KUTRRH Precision Medicine for Cancer Survivorship

The Month of June is the International Cancer Survivor month. Since official operationalization on 10th January 2022, KUTRRH – IMIC has been a game changer in areas of early diagnosis, accurate staging of Cancer and determining effectiveness of treatment through the PET/CT imaging services.

What is PET/CT scan

A PET/CT scan is a nuclear medicine imaging test that combines positron emission tomography (PET) with x-ray computed tomography (CT) imaging in a single test to evaluate how the body works. PET/CT scans are particularly useful in the treatment of cancer, especially for increasing the accuracy of diagnosis. During a PET/CT scan, a small amount of a radioactive drug (tracer) is injected to the patient to identify areas with abnormal metabolic or biochemical action and thereby detect diseased cells. Doctors rely on the PET/CT scan reports to diagnose, monitor, and treat cancer and achieve better treatment outcomes. There are several types of PET/ CT scans but the most common is the fluorodeoxyglucose (FDG) scan which uses a tracer that is processed in the body in the same way as the glucose in the food we eat.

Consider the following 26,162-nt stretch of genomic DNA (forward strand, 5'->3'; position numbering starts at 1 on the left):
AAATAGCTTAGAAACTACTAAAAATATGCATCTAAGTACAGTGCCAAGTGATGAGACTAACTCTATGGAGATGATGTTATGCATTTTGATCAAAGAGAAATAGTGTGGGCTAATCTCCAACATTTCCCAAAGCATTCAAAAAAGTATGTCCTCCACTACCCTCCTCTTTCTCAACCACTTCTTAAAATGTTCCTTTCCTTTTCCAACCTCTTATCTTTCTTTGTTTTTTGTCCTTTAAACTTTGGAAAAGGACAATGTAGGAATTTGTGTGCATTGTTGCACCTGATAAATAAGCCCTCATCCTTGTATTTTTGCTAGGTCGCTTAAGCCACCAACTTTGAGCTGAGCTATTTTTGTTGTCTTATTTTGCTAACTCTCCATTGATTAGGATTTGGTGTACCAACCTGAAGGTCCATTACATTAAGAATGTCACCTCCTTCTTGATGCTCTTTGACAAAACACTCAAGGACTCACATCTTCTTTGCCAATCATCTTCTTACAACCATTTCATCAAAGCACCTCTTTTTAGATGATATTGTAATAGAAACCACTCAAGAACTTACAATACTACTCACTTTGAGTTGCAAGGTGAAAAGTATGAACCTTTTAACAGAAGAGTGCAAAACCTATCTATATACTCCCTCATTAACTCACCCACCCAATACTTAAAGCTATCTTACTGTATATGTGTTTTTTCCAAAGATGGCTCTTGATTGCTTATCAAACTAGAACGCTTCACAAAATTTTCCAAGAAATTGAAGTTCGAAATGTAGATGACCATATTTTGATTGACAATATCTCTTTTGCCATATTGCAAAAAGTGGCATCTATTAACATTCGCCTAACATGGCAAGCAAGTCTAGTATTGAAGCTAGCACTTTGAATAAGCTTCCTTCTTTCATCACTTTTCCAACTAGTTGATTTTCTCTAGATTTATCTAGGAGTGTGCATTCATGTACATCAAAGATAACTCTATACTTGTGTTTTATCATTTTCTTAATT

Preparing for a PET/CT scan

A PET/CT scan is an outpatient procedure with a patient going home the same day. The entire procedure takes approximately 3 hours, but it is advisable not to plan other procedures or blood tests after the scan. Also wear comfortable clothing, preferably with few metallic elements. Preparing for a PET/CT scan begins with fasting for 6 hours prior to the test, and patients are only allowed to drink water, avoiding exercising for 24 hours before the scan, a controlled diet for 12- 24 hours before the scan especially if the patient has diabetes, detailed explanation of medications and previous treatment received. For the FDG PET/CT scan, a blood glucose check is performed before the test. Upon arrival for the scans, patients may be requested to change into a hospital gown before the procedure . After asking routine questions the radioactive drug (tracer) is injected through the vein on arm/hand and the patient is required to sit/lie still in a quiet room for about 55 – 60 minutes to allow uptake of the radiotracer in the body. This is followed by the PET/CT scan, which takes about 25 minutes. During the scan, it is important to lay still, as any movement can cause blurred images. If the movement affects the quality of the scan, a patient might be asked to repeat the study

Importance of PET/CT scan

Your doctor may request for a PET/ CT scan to establish a cancer case.

Turn Around Time for Results/Report

The PET/CT results are ready as soon as the scan is completed. A soft copy (stored in a DVD) is ready for collection before a patient leaves.

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